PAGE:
Why is Gaia suddenly all over the news?
On his call-in show on March 15, Rush Limbaugh unloaded his share of ordnance onto the ground about the recent tragedy in Japan, commenting on a listener’s question:
“The Japanese have done so much to save the planet. ... They’ve given us the Prius. Even now, refugees are still recycling their garbage, and yet Gaia levels them, just wipes them out. Wipes out their nuclear plants, all kinds of radiation. What kind of payback is this?”
That is an excellent question. They invented the Prius. In fact, where Gaia blew up is right where they make all these electric cars. That’s where the tsunami hit. All those brand new electric cars sitting there on the lot. I like the way this guy was thinking. It’s like — it’s like Gaia hit the Prius in [inaudible]. It’s like they were in the crosshairs, if we can use that word, it does. What is Gaia trying to tell us here? What is the mother of environmentalism trying to say with this hit?
And Glenn Beck was talking about this Gaia figure on Monday, blaming the events that struck Japan on some higher power, “whether you call it Gaia or whether you call it Jesus.”
True. But someone needs to speak up for the ancient Greek deities! They don’t need to be dragged into this. In fact, no deity does. But Gaia is so obviously wrong!
The misappropriated blame for this kind of event is usually reserved for more common divine figures. They tend to be traditional hard-liners, the Old Testament God who Smiteth and So Forth, or Jesus, when he’s Extremely Disappointed In You for engaging in some kind of megachurch-denounced behavior. You never see anyone say things like, “Oh, man, another flu epidemic. We must really have bothered Poseidon!” No one runs around shouting that this is the Wrath of Zeus, or muttering, “Oil spill? I told you we’d ticked Cronos off!” And there’s a simple reason for this: It would be patently idiotic.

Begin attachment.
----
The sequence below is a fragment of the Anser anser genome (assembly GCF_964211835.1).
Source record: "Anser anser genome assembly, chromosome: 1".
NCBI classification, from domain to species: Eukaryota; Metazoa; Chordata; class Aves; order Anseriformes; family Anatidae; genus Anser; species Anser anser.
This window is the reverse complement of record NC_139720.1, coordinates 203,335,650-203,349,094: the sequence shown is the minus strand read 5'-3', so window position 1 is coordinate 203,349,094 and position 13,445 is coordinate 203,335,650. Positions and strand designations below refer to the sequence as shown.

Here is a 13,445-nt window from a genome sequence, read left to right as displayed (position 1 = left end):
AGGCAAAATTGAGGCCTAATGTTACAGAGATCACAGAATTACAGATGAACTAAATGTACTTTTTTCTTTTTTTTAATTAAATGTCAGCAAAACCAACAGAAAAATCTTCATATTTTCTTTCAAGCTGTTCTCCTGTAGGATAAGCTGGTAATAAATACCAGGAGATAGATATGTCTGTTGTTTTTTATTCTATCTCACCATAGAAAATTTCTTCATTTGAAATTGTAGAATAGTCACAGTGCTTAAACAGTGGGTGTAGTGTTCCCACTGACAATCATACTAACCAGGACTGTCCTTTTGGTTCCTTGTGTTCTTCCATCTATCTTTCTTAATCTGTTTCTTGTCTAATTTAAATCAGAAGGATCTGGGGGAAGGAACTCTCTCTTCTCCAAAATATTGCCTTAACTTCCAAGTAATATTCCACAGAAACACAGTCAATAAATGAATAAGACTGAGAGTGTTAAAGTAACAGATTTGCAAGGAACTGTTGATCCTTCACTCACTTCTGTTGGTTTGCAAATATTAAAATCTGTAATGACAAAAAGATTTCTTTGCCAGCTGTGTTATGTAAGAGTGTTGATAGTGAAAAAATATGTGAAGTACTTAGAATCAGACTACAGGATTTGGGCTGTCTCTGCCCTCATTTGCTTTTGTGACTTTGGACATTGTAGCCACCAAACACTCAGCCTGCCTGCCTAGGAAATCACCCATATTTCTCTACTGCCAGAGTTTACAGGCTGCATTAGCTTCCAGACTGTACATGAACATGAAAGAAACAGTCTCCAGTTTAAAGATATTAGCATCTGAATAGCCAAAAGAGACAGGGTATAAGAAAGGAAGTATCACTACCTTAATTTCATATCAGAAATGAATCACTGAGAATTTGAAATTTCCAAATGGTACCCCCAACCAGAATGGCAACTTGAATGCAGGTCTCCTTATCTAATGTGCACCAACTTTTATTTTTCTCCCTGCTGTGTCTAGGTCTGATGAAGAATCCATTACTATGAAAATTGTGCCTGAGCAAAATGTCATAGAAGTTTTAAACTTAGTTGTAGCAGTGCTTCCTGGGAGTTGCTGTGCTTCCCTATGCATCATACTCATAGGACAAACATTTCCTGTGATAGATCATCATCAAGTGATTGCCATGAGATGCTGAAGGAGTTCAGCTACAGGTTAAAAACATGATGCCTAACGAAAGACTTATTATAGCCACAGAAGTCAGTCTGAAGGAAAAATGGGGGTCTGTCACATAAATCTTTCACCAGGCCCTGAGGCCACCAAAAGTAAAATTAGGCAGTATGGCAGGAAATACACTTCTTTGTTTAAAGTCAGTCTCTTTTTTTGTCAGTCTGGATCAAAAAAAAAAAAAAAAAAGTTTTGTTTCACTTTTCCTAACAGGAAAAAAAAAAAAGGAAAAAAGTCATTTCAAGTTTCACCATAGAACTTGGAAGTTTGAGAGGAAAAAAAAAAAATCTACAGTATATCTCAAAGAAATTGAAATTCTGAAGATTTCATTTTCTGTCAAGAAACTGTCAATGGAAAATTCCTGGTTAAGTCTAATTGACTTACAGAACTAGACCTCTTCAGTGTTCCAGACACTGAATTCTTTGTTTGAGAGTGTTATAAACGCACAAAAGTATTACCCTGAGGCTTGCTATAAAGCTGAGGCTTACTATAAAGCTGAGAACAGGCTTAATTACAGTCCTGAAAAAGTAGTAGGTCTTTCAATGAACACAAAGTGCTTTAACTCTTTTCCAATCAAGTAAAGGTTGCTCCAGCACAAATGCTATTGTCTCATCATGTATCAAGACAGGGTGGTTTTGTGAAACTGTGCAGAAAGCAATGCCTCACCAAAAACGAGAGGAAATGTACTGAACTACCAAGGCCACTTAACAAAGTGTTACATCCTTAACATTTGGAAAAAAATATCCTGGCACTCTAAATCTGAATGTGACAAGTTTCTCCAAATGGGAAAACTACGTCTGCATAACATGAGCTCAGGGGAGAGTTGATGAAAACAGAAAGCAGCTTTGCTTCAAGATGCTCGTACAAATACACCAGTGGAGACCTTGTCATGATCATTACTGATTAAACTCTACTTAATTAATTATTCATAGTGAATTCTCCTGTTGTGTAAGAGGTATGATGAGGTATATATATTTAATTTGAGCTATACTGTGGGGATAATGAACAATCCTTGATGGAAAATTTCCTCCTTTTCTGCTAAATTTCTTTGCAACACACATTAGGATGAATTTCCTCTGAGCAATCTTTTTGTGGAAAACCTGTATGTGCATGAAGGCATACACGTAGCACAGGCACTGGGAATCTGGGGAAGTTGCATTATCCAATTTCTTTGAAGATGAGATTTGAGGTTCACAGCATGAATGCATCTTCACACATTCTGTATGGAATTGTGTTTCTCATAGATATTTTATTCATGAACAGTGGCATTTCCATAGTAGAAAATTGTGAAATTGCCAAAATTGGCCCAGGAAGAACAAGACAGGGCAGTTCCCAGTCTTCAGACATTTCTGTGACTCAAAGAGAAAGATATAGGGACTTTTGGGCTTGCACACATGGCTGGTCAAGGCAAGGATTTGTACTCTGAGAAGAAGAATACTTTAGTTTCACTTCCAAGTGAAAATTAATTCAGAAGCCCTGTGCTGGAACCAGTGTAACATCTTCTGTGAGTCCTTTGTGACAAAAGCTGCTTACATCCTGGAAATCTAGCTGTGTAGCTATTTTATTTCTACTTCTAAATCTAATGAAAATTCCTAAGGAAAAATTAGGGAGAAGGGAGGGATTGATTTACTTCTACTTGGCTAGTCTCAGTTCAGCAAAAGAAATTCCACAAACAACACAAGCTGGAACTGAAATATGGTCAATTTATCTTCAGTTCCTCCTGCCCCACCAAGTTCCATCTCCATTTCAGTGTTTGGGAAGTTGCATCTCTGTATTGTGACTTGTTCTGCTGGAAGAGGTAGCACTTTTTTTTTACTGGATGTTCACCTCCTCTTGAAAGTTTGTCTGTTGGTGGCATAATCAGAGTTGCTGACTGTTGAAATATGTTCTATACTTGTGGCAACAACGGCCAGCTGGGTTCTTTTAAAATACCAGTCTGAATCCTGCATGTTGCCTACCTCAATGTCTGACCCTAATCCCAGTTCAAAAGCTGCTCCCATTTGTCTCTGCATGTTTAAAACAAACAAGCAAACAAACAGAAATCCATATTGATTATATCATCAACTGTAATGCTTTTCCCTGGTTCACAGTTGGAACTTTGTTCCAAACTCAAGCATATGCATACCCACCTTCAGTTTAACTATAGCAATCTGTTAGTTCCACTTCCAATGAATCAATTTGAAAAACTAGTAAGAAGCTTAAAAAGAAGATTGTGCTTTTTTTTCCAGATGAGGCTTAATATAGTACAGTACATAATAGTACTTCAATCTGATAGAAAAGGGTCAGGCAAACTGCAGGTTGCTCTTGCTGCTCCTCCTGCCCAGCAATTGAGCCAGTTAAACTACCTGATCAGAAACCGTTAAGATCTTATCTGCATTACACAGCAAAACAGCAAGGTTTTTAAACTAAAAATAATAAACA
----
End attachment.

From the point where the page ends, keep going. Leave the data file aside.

But the kind of finger-pointing that goes on with our more mainstream deities is no less foolish — we’re just used to it by now. With every disaster, some nincompoop points a finger at God. We don’t notice how absurd it is — until someone starts press-ganging the Ancient Greeks.
And the ancient Gaia didn’t really take blame for any seismic activity — if anything, that was Poseidon. But according to Rush, try to do something nice for her, and — wham! You see how these women are.
So why this weird appropriation? Is this something to do with Women’s History Month? What’s the thought process? Does someone think that TV audiences and radio listeners are sitting there saying, “Judeo-Christian blame theology doesn’t move me, but I really respect those ancient Greek earth personifications!”
And if Rush cares about Gaia, why isn’t he off getting bones read by a soothsayer? Where’s his staff augur? Where are his hecatombs? “Don’t be ridiculous!” you say?